Welcome to Emberly

What do you do when you find out that you can do things other people can't do? Simple- you wait. Eventually, someone will show up on your doorstep, tell you that you're the Chosen One, and send you off on some mildly perilous quest to save the world.
At least, that's what the plot of every fantasy novel ever written tells you should happen. But sometimes, real life isn't quite as simple as the books you read, and when you've spent years waiting for destiny to come knocking on your door, the idea of being patient a moment longer can make you mad. The question, then, is this: when fate leaves you on your own with the power to change the world, what so you do?
Believe it or not, the answer to that one is just as simple.
You take matters into your own hands.

*FINALIST in Movella of the Year 2017!*

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17. Falling

Missing out on sleep wasn’t unusual for her, and that night was no different. She lay on her back on her still-made bed with her arms thrown out to either side, choking blankets of darkness shielding her from the cold that dribbled in through her open window, watching livid kaleidoscopes of black shadow and red light ignite the ceiling above her. Of course, she would have loved to lose herself, even if it was just for a few hours. But every time she closed her eyes, she would hear whispers in the darkness, in the space between her ears. Open your eyes, they sang. Open your eyes and remember.

She got out of bed at six-thirty, and by seven o’clock, she was already evening up her eyeliner in the mirror, engrossed in her own green eyes, afraid that she would be thrown off by a random explosion of red and have to start over again. When she was satisfied, she left the bathroom and went to grab some breakfast, and for the hundredth time, the first sight of her parents in the morning sent a violent shudder of grief down her spine.

The day went by in a colourful rush of agonising normality. She handed in her permission slip first thing in the morning and proceeded to laugh and joke and smile her way through the rest of the day, and the scary thing was, she didn’t feel like she was faking her happiness at all; in fact, the jokes still came as naturally to her as they had before. With every laugh that left her lips, that little voice in her head would whisper, See? It’s like you don’t even care. Like you’re not even sorry.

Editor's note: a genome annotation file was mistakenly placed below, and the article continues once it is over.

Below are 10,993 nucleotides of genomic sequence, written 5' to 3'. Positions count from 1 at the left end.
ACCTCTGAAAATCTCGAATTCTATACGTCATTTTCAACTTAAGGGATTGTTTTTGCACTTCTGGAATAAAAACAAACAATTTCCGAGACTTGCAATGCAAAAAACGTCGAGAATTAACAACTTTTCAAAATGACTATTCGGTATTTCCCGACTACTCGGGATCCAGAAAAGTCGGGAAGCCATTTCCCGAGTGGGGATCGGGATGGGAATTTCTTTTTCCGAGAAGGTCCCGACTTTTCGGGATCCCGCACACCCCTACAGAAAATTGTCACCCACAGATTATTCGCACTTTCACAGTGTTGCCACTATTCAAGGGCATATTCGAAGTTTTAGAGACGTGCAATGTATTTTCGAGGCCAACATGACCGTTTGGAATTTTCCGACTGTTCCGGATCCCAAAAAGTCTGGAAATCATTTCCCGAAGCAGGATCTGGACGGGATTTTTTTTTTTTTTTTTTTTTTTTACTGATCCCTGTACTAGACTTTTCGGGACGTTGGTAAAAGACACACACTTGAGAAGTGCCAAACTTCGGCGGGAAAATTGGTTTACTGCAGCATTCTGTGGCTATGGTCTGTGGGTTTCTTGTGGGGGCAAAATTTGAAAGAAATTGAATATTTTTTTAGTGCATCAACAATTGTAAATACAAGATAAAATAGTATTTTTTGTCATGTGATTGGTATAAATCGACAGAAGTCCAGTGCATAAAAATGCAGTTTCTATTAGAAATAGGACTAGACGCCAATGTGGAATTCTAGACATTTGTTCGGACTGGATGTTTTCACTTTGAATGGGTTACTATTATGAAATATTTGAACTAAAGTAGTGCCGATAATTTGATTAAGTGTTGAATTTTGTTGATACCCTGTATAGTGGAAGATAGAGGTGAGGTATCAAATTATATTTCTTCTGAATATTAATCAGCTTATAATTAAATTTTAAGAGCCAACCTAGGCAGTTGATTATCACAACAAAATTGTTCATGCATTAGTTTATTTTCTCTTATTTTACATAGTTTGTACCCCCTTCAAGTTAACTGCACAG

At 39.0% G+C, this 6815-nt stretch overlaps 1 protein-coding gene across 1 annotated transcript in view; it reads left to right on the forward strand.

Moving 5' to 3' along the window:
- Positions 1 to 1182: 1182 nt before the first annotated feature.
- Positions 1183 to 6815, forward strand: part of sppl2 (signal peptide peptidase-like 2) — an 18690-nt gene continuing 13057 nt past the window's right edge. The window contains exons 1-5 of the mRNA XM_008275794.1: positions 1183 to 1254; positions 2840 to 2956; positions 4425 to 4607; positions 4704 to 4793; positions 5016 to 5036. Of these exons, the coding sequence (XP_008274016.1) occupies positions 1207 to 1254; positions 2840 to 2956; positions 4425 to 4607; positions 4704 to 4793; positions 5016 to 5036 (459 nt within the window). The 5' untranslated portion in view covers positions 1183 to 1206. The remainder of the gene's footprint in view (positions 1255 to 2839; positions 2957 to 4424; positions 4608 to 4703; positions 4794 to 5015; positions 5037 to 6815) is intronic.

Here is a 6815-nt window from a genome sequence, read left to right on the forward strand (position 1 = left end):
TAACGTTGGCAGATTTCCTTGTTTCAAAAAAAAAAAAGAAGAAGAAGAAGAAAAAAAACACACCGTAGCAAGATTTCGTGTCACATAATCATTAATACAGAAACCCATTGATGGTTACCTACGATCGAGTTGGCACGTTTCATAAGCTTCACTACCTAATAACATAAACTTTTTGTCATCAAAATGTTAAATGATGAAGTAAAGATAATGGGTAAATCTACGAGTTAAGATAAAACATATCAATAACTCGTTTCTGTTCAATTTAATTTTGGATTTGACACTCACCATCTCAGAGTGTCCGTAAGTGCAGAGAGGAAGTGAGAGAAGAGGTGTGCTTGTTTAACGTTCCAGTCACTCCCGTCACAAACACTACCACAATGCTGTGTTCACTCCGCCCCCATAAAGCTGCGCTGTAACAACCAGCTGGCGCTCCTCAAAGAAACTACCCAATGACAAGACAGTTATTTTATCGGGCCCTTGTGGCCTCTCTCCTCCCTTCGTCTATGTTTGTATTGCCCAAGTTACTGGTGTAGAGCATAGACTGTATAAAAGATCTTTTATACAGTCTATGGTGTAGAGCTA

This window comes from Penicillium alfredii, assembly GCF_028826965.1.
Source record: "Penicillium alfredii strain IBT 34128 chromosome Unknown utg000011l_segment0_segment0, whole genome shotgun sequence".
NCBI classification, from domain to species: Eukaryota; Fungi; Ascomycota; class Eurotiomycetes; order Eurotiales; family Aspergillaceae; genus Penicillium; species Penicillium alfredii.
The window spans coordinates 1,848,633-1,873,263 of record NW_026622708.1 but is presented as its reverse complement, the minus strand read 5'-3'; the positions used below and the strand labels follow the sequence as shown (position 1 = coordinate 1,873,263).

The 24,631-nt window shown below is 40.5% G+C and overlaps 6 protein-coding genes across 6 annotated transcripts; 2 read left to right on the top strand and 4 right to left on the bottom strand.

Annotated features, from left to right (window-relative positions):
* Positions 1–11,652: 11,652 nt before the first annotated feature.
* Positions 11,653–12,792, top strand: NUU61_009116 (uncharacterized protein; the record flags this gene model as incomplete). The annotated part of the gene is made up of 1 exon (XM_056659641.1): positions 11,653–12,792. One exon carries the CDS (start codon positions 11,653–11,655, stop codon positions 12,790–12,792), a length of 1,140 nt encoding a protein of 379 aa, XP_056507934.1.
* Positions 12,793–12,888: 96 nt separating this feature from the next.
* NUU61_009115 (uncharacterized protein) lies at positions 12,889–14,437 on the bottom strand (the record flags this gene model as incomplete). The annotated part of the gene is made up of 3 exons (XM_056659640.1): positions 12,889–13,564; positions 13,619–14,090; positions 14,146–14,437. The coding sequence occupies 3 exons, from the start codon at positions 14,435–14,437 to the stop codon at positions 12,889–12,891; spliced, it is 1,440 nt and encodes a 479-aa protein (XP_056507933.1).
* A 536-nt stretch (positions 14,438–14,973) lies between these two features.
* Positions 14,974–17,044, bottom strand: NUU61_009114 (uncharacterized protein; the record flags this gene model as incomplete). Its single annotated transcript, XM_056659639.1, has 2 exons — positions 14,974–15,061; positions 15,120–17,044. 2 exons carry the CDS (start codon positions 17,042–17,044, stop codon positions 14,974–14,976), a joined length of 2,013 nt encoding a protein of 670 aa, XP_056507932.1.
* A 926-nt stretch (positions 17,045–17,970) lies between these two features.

Before stepping into the shadow of her apartment lobby at four-o’clock, she looked up at the endless indigo blur of the sky and found herself seized by a desperate, violent urge to fling herself far away, suffocate herself with air that was too thin and too cold to breathe.

But she wasn’t brave enough.

So at five o’clock, Valerie wasn’t falling, cold, through the darkness and the rain. Instead, she was sitting at her desk in the bubble of yellow light provided by her table lamp, trying not to look at her reflection in the darkness of the mirror that hung above her, listening to that rain hurling itself against the grey window pane. Her right hand was buried in her blonde hair, propping up her head. Her left was holding the pen she had borrowed from Raegan earlier that day and conveniently ‘forgotten’ to give back. It was one of those fancy fountain pens, shiny black with a silver nib, and it glided smoothly over the page as she wrote. She was doing her English homework. This particular piece was due in on Monday, so the police would probably drag her away long before she had a chance to hand it in, but she was bored, and it wasn’t like she had any hobbies. Evelyn had her books and Mara had her drawings and Raegan had her video games, but Valerie had never really had much of an affinity for anything normal. She bent over her textbook and read the next question.

Q8a) “What’s done is done.” How do you think MacBeth is feeling at this point in the play? Explain your answer with references to the given quote.

Ah, finally, whispered the voice in her head. Something we’ll be good at.